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Manufacturing Depression: The Secret History Of A Modern Disease

1761 words - 8 pages

Manufacturing Depression
In Gary Greenberg's Manufacturing Depression: The Secret History of a Modern Disease, he takes an in depth look at the history behind depression, antidepressants, and how we have come to recognize and accept depression as a biochemical disease. When analyzing this book we can see that depression itself, whether it be a disease that is biochemically manifested or not, is deeply integrated into our society in a variety of ways as many aspects of society associated with depression have specific functions that are integral for society to function properly as a whole.
Gary Greenberg is himself a psychologist who practices in Connecticut and has dealt with depression ...view middle of the document...

Why is it that we as a culture are so fixated on perfecting our health? What is it that is the cause of the social construction, the process of culturally created meanings that affect our perception of the world around us, behind this fixation? Here in the U.S., the rise of mass media such as T.V., radio, and the Internet are now a “part of the daily experience of millions of people, influencing their attitudes and opinions” (Giddens et al. 2012:90) Mass media, a method of socialization, has influenced our thinking in a variety of ways, but one way it does this in particular is the constant portrayal of the idealistic attributes of beautiful, successful, and most importantly, happy people. Accompanying these idealistic qualities we deem normal and desirable as a society is the severe stigma that is associated with mental illness, which we categorize depression under. Advertisements for antidepressants, whether they be on T.V., the Internet, or other media, play off of both of these concepts, our idealistic desires and negativity towards mental illness. They draw you in with the display of common life predicaments such as worry, sadness, demoralization and tell you it is a treatable medical condition. Advertisements for antidepressants targeted at the general populous have risen over the years to the point that “by 2000 companies were spending $128.5 million to advertise their antidepressants” (Greenberg 2011:275) Not only has the advertisement of antidepressants been directed at the general populous, but at the doctors prescribing these medications too. For instance, the book Recognizing the Depressed Patient: Essentials of Management and Treatment, which was supported by pharmaceutical companies, was distributed to thousands and thousands of doctors across the U.S. in the 1960's (Greenberg 2011). Even though there was little supporting evidence for depression as a biochemical disease it was dubbed a “chemical revolution in psychiatry” and this book served as a viral marketing technique for the sale of antidepressants (Greenberg 2011).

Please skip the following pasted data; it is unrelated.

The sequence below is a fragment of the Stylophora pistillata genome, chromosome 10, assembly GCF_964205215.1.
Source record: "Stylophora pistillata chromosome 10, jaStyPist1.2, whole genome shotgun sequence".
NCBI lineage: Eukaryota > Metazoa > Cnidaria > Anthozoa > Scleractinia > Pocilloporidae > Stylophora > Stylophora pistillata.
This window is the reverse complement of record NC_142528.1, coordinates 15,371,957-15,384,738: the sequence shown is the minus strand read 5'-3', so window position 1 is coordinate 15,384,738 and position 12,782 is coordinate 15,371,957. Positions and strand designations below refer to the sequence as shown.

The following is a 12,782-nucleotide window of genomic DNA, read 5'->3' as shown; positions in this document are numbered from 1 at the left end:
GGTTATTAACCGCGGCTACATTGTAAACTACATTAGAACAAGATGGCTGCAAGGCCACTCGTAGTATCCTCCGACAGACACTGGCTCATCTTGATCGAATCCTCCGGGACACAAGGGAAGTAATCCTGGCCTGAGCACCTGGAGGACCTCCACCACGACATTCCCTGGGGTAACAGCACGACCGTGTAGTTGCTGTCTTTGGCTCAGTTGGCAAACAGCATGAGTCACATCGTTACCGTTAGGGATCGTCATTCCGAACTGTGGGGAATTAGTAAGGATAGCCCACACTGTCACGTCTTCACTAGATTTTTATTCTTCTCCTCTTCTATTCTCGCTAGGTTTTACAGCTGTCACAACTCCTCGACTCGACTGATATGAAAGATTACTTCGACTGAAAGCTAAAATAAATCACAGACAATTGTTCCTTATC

When it comes down to it, Greenberg is taking a conflict theoretical perspective on the depression epidemic. According to Karl Marx, “The bourgeoisie cannot exist without constantly revolutionizing the instruments of production, and thereby the relations of productions, and with them the whole relations of society” (2005:138). Nowadays, the pharmaceutical industry can be viewed as the modern day bourgeoisie. The pathologizing of the unhappiness resulting from people's hardships and the invention of drugs to provide relief for those feelings is form of oppression and social control by the bourgeoisie pharmaceutical industry to keep people feeling conveniently tolerant with the unhappiness imbued in society. This is done so by defining this unhappiness as a problem within the biochemical make up of the brain instead of being an issue with one's life, such as dealing with the inevitability of death,...

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